Caveon’s forensics analyses use several methods of detecting cheating, screening not only for erasures but improbable increases or decreases in scores, individual students whose performance swings widely from year to year, patterns where multiple students share the same wrong answers and other anomalies.

Erasures alone only indicate certain types of misconduct, as when answers are changed after a test. Other methods, Mr. Fremer said, flag other types of cheating, like filling in the remaining answers on an incomplete form.

States that are not checking answers with such forensic measures cannot use the excuse that they are new, said Walt Haney, a senior researcher at the Center for the Study of Testing, Evaluation and Educational Policy at Boston College. Using statistics to detect cheating on standardized tests dates back to the 1920s, and erasure analyses are practically as old as filling in bubbles on answer forms with a No. 2 pencil.

Of about 16 state public education clients of his company, Mr. Fremer said, fewer than 10 conduct such analysis regularly. A few other states use their own testing vendors, as Georgia did, to provide similar data. Mr. Fremer said he thought more states would move toward statistical analysis in order to maintain public confidence in test scores and school ratings.

“I don’t think they can avoid doing it,” he said. “There’s too much riding on the test results.”

Southern states, which have embraced the accountability movement in education, have also been quicker to adopt statistical methods to combat cheating.

South Carolina has been quietly using an erasure analysis since the 1980s, said Elizabeth Jones, the director of the state Education Department’s Office of Assessment. If a class is flagged for suspicious activity, the state sends testing monitors the following year, and sometimes educators are criminally prosecuted or lose their teaching certificates.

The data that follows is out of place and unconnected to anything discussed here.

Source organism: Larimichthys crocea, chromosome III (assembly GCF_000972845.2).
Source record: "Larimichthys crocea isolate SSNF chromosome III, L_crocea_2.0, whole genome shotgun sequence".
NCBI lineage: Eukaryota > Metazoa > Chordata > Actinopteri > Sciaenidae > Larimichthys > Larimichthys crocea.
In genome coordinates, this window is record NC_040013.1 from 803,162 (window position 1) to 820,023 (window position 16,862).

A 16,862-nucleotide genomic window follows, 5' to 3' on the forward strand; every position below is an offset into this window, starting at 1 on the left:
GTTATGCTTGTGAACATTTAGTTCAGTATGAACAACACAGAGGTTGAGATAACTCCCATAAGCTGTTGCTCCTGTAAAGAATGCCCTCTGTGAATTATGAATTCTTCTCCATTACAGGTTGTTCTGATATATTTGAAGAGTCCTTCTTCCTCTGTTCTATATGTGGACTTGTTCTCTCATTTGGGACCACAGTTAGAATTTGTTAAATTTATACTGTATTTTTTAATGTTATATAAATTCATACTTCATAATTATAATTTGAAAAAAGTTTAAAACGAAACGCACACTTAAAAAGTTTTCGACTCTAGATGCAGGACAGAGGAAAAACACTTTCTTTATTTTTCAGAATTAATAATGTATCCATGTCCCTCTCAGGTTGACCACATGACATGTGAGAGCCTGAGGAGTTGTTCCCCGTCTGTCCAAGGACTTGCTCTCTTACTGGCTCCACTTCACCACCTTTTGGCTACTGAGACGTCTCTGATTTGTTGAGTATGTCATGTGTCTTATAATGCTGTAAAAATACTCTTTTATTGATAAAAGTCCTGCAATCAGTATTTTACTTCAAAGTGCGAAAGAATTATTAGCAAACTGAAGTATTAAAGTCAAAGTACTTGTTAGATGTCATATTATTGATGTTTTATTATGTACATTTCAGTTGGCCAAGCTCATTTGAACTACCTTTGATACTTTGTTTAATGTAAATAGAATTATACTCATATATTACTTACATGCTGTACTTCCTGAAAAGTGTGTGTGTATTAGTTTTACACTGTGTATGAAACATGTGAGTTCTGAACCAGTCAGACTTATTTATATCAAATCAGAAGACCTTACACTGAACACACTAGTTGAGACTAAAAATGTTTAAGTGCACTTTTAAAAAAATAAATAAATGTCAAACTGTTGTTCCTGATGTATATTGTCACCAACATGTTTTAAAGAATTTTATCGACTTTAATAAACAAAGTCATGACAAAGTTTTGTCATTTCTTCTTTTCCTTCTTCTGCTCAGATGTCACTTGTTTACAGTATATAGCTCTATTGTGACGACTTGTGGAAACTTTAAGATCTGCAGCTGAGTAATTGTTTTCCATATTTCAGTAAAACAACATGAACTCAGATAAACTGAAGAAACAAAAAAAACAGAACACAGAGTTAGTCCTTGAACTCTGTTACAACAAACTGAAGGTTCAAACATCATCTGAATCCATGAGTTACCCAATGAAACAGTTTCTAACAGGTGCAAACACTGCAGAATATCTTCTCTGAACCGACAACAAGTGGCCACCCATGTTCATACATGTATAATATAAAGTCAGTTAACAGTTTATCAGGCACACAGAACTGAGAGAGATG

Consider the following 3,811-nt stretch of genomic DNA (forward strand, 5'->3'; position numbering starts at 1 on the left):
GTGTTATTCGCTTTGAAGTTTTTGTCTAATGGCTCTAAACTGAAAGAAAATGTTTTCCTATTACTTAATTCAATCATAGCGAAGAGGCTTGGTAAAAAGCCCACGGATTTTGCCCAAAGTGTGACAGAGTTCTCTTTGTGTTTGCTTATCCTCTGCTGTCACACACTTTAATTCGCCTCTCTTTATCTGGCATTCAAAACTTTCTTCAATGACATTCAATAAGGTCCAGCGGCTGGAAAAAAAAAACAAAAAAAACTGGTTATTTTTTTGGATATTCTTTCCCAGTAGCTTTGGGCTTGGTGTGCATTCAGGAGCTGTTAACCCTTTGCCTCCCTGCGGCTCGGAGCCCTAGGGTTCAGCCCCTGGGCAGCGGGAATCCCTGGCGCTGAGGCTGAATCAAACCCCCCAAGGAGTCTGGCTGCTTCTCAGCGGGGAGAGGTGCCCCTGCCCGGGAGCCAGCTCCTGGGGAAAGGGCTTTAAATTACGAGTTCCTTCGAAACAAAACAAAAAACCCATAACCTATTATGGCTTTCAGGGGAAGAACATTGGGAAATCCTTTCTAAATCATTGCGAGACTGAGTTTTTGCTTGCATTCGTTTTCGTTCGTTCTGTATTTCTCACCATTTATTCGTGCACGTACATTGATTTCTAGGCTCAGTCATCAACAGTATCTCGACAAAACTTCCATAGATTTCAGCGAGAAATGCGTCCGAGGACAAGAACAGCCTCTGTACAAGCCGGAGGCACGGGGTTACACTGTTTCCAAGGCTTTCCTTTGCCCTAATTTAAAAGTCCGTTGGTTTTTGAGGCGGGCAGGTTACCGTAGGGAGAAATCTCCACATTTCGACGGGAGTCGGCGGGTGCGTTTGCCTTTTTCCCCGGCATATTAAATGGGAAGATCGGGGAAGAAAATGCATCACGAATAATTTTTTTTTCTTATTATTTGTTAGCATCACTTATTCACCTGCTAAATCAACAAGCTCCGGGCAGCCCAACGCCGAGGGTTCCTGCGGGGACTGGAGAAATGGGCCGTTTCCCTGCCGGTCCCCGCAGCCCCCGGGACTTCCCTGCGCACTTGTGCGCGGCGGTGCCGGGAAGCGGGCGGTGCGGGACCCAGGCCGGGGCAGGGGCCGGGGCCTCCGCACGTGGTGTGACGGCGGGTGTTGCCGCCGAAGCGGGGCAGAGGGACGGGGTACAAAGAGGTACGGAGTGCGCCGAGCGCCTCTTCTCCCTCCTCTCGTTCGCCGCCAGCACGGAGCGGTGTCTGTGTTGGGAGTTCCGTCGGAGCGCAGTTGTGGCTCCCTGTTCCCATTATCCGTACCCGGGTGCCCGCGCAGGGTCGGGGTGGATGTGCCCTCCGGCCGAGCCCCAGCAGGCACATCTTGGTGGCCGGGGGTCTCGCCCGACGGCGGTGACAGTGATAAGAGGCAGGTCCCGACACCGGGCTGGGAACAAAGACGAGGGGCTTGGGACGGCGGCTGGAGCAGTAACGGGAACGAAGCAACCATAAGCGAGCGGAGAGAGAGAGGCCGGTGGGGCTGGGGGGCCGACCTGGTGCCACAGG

Principals and teachers are well aware that the state can detect erasures, and only a handful of classes are flagged each year, Ms. Jones said.

In Washington, the superintendent of education has recently conducted the first of what is to be an annual statistical analysis of test results. Twelve of about 230 schools were flagged and asked to conduct investigations, said Chad Colby, a spokesman for the Office of the State Superintendent of Education. (The state superintendent oversees the District of Columbia Public Schools and the city’s charter schools.)

In Mississippi, Caveon does forensics analyses each time a test is administered, and the state withholds questionable scores until an investigation is completed.

“Initially, it was a new thing and folks were a little skeptical — could we really reach these kind of conclusions just by looking at the data?” said Kristopher Kaase, Mississippi’s deputy superintendent for instructional programs. But investigations bore out the statistical findings. “That’s made believers out of the school districts,” he said.

Robbie Brown contributed reporting.

This article has been revised to reflect the following correction:

Correction: February 16, 2010
An article on Saturday about the failure of states to use computerized scanning to check for possible cheating on standardized education tests misspelled the given name of the Georgia superintendent of schools and misidentified her political affiliation. She is Kathy Cox, a Republican — not Cathy Cox, a Democrat, who was Georgia’s secretary of state from 1999 through 2007.